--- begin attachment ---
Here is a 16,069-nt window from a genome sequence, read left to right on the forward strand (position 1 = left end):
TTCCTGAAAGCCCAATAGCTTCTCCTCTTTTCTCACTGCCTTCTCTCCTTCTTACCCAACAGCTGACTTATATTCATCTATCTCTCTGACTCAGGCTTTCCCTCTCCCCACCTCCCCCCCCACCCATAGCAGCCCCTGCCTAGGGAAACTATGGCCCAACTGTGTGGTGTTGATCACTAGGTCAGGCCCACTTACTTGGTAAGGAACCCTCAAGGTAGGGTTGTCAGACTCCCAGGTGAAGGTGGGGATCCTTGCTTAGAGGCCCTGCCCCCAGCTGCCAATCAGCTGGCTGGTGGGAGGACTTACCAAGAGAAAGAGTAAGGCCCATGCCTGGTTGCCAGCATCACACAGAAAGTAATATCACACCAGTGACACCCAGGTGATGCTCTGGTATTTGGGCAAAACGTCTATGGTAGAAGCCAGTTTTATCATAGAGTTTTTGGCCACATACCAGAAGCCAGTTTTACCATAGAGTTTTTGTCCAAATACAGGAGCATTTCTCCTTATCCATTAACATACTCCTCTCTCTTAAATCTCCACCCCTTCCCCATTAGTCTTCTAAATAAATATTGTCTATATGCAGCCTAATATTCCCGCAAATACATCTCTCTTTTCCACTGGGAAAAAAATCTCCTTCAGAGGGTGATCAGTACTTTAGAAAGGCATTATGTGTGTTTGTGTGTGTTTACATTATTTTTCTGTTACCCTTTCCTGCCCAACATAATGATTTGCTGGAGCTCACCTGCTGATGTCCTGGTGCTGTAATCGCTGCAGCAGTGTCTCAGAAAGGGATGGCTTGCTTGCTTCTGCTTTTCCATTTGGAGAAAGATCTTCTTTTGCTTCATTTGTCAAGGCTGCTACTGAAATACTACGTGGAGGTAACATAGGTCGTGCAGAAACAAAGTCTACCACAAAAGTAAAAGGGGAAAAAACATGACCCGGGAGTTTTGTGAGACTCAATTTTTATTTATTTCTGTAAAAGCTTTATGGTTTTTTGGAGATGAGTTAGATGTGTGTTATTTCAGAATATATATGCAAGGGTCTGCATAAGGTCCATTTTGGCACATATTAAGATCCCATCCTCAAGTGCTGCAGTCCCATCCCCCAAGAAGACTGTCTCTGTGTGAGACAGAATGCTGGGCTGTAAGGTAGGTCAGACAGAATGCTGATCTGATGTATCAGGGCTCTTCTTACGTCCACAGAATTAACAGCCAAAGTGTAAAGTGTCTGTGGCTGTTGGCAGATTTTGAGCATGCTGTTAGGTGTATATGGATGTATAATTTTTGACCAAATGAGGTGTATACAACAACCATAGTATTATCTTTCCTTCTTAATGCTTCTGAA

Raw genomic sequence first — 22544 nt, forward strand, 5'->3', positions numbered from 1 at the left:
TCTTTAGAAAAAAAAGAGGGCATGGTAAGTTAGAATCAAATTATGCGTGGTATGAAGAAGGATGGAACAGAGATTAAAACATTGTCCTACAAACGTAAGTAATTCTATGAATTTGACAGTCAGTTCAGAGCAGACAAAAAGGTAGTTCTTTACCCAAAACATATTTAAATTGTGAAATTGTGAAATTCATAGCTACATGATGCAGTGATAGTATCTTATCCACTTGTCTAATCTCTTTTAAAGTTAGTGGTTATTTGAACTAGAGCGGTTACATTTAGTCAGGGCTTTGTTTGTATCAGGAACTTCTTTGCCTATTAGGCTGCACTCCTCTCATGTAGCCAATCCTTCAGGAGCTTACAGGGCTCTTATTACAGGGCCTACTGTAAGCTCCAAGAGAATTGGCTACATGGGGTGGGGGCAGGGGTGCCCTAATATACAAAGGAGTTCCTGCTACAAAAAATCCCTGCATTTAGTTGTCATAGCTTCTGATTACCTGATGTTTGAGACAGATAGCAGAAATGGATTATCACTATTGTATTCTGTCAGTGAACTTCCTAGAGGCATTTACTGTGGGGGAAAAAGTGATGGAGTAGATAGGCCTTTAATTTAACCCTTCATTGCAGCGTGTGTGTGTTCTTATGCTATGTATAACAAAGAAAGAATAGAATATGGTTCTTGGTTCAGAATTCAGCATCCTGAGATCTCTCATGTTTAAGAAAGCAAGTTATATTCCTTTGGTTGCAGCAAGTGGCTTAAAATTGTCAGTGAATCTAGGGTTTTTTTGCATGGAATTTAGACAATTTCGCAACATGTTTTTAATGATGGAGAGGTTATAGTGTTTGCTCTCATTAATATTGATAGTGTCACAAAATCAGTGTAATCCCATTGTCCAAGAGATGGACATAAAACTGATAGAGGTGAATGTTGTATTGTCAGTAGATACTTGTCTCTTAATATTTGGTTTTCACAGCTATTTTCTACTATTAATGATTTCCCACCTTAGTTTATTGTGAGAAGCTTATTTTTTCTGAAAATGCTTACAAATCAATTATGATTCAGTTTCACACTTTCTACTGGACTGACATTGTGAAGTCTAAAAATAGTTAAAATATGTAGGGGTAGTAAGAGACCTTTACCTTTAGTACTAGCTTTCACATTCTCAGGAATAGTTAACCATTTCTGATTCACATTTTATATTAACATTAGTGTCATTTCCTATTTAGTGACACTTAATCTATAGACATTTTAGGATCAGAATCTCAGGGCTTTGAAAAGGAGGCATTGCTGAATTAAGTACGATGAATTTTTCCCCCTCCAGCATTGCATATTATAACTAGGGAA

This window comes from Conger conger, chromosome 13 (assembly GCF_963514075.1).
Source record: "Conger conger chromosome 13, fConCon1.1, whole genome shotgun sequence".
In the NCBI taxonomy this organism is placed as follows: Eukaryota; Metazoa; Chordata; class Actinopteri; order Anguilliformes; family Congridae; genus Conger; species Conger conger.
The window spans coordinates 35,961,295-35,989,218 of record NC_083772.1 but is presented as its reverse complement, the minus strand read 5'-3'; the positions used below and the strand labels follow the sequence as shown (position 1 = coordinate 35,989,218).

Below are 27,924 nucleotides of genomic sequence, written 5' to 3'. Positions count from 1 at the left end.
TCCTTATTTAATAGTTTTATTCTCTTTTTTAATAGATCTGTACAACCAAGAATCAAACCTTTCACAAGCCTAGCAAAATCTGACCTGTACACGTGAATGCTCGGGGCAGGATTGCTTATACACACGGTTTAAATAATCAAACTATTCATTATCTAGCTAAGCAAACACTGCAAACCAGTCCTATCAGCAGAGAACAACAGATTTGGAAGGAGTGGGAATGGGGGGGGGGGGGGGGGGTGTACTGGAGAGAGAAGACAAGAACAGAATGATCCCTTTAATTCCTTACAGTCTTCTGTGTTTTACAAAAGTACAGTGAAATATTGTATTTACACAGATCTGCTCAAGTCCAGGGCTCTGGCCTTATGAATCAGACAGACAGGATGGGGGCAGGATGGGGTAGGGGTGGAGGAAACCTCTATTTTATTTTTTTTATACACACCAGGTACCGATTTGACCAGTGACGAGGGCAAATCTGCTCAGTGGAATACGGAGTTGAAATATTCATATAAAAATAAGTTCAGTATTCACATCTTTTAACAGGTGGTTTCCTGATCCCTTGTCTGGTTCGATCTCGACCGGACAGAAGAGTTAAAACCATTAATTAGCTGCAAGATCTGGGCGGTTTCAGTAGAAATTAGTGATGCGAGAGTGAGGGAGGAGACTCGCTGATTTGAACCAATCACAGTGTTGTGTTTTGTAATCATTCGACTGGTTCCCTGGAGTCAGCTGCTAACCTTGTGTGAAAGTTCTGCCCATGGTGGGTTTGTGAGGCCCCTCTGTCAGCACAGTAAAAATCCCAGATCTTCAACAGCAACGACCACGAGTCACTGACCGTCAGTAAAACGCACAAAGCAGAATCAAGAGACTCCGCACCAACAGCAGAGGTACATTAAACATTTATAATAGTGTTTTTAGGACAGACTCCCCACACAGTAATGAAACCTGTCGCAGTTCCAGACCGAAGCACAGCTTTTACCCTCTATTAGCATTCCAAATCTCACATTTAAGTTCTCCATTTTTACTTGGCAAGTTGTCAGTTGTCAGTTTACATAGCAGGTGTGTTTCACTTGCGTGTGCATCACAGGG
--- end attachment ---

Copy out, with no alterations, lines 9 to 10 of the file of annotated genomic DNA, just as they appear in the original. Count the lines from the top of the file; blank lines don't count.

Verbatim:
Below are 27,924 nucleotides of genomic sequence, written 5' to 3'. Positions count from 1 at the left end.
TCCTTATTTAATAGTTTTATTCTCTTTTTTAATAGATCTGTACAACCAAGAATCAAACCTTTCACAAGCCTAGCAAAATCTGACCTGTACACGTGAATGCTCGGGGCAGGATTGCTTATACACACGGTTTAAATAATCAAACTATTCATTATCTAGCTAAGCAAACACTGCAAACCAGTCCTATCAGCAGAGAACAACAGATTTGGAAGGAGTGGGAATGGGGGGGGGGGGGGGGGGTGTACTGGAGAGAGAAGACAAGAACAGAATGATCCCTTTAATTCCTTACAGTCTTCTGTGTTTTACAAAAGTACAGTGAAATATTGTATTTACACAGATCTGCTCAAGTCCAGGGCTCTGGCCTTATGAATCAGACAGACAGGATGGGGGCAGGATGGGGTAGGGGTGGAGGAAACCTCTATTTTATTTTTTTTATACACACCAGGTACCGATTTGACCAGTGACGAGGGCAAATCTGCTCAGTGGAATACGGAGTTGAAATATTCATATAAAAATAAGTTCAGTATTCACATCTTTTAACAGGTGGTTTCCTGATCCCTTGTCTGGTTCGATCTCGACCGGACAGAAGAGTTAAAACCATTAATTAGCTGCAAGATCTGGGCGGTTTCAGTAGAAATTAGTGATGCGAGAGTGAGGGAGGAGACTCGCTGATTTGAACCAATCACAGTGTTGTGTTTTGTAATCATTCGACTGGTTCCCTGGAGTCAGCTGCTAACCTTGTGTGAAAGTTCTGCCCATGGTGGGTTTGTGAGGCCCCTCTGTCAGCACAGTAAAAATCCCAGATCTTCAACAGCAACGACCACGAGTCACTGACCGTCAGTAAAACGCACAAAGCAGAATCAAGAGACTCCGCACCAACAGCAGAGGTACATTAAACATTTATAATAGTGTTTTTAGGACAGACTCCCCACACAGTAATGAAACCTGTCGCAGTTCCAGACCGAAGCACAGCTTTTACCCTCTATTAGCATTCCAAATCTCACATTTAAGTTCTCCATTTTTACTTGGCAAGTTGTCAGTTGTCAGTTTACATAGCAGGTGTGTTTCACTTGCGTGTGCATCACAGGG